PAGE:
Some more severe cases won’t even let you open a command prompt, in those scenarios you’re going to have to try getting into the help system and open the command prompt (beyond the scope of this article) or using the Start -> Run… To attempt and execution of the commands I mentioned above. If all else fails, you have no choice but to fall back on a bootable disc/USB tool like Microsoft’s Standalone System Sweeper that you create elsewhere. Another possible option is to try running System Restore in Run:
Step #2 – Kill the process
Killing the offending task is a seemingly simple task, but can be much more complicated given the nature and scope of malware on the system. You’ll want to identify the process ID (PID) of the process you want to kill and then run the following command (696 below is the corresponding process id determined with the above).
taskkill /PID 696
The output of the command will look like this:
SUCCESS: Sent termination signal to the process with PID 696.
Here you want to look for signs that the task has died. Hover over the system tray icon (if it has one) and it will disappear, the main window of the apparent infection will close, the system may become more responsive. If you don’t see the change you want, continue listing the tasks and killing those that seem suspect. Often, there are other process or services that run that will re-launch the process you just killed – so this doesn’t always work (such is life, so you don’t want to spend too much time on all of this. Just give it a try – if you get the infected file, this may be your path to getting the computer back). If you make progress here – move on to the step of cleaning.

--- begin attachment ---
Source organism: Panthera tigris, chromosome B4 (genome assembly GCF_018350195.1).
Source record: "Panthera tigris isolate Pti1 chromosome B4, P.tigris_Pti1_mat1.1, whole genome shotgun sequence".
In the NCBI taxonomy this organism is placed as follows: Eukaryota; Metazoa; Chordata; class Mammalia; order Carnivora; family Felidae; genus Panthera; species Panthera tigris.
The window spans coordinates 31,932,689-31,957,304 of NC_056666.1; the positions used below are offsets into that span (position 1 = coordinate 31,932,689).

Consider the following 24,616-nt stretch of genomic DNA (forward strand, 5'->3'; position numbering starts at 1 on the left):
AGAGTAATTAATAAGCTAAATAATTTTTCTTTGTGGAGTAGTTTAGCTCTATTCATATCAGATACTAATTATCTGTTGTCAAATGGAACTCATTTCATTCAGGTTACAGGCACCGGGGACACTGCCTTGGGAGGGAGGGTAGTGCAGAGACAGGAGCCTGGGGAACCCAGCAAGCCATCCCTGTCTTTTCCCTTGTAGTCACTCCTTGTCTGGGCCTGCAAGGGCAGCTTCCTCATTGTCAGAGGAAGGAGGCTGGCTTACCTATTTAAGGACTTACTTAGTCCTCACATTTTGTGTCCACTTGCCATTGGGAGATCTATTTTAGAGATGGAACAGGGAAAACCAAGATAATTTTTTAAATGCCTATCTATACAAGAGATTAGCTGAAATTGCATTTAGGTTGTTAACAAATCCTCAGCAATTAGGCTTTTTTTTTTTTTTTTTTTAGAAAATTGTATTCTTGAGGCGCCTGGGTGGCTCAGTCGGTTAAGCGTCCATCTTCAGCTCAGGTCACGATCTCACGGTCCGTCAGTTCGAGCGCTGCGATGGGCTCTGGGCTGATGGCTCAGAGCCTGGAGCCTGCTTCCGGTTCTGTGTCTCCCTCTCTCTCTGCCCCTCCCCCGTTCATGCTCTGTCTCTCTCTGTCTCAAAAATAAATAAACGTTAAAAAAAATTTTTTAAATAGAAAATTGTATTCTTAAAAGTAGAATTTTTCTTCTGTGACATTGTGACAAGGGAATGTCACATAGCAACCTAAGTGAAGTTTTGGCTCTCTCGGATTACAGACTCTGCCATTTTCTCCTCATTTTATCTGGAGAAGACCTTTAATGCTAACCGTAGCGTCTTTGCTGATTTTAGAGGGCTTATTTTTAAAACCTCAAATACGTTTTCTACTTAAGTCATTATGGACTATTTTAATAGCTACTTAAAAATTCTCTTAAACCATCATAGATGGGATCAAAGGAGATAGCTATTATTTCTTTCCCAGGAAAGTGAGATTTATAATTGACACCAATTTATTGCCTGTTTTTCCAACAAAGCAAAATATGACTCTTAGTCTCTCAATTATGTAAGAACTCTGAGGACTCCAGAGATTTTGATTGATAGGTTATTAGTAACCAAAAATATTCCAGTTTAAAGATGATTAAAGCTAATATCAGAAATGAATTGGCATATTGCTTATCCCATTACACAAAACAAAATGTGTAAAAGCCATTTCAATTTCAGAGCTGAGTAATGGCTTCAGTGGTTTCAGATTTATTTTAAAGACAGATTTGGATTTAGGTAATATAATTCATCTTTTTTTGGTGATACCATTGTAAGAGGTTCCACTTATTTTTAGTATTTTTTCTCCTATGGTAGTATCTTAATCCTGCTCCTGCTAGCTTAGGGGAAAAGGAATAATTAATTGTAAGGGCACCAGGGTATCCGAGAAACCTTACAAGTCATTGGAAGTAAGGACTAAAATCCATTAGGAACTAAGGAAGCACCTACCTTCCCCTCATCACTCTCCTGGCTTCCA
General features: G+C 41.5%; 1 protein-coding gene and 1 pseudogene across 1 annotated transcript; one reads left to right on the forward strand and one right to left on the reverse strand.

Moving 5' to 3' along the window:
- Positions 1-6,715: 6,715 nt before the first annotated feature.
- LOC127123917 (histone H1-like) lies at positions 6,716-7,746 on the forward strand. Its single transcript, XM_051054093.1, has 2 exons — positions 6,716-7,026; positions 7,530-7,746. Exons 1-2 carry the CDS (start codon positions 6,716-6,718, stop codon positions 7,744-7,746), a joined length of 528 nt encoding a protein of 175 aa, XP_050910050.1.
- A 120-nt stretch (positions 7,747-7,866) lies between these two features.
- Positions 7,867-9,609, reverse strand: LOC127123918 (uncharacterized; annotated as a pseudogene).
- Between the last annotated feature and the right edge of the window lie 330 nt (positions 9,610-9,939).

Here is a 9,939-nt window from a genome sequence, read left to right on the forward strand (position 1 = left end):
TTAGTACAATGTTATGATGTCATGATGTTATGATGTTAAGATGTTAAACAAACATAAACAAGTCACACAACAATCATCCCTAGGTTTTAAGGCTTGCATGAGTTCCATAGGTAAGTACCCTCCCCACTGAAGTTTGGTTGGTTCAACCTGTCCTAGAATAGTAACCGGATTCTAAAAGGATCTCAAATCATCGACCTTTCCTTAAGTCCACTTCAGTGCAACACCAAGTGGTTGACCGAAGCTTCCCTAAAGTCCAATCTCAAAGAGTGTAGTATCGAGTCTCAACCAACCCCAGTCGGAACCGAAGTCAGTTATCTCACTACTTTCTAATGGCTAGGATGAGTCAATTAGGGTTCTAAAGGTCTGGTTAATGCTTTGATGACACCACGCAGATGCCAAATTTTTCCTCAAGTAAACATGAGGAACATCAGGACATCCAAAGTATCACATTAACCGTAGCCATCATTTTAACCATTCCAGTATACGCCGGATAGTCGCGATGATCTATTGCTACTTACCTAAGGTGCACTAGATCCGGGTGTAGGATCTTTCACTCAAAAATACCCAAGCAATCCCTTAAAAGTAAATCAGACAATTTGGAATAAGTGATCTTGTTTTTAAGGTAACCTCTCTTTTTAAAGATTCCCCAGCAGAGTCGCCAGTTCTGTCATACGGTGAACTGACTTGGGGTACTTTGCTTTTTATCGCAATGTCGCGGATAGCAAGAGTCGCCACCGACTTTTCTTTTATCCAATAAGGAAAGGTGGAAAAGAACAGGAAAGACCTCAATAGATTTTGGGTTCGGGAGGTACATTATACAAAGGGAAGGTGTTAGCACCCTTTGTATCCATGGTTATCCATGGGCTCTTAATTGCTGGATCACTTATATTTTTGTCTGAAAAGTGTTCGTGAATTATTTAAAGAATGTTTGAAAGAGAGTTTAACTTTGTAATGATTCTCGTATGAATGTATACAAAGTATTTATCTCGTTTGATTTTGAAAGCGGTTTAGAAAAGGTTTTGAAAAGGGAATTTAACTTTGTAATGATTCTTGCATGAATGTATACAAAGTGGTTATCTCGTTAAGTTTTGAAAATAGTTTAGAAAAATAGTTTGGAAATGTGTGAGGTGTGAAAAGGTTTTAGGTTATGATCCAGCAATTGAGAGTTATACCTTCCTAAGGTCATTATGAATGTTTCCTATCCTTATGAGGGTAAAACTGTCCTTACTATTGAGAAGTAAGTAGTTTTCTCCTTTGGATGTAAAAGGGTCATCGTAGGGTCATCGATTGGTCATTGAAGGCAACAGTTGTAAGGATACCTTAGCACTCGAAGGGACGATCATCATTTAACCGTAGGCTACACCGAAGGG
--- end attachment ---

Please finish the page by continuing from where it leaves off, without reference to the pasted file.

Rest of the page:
Step #3 – Install/Run a virus scanner and attempt to clean
Now that you have a better idea of what’s running – use your local virus scanner to run a full scan and clean your computer. If that scanner doesn’t run, you can try running one of the many online scanners (like the one Eset offers). This may find some of the infection and clean them – getting you closer to a usable system. That usable system will let you backup your files and prepare for the next steps in cleaning – either a reinstallation for your virus scanner or a full scale Windows reinstall to ensure your system is clean.
Full taskkill command line parameters [microsoft.com]
More on the wmic command [microsoft.com]
What is a virus? [microsoft.com]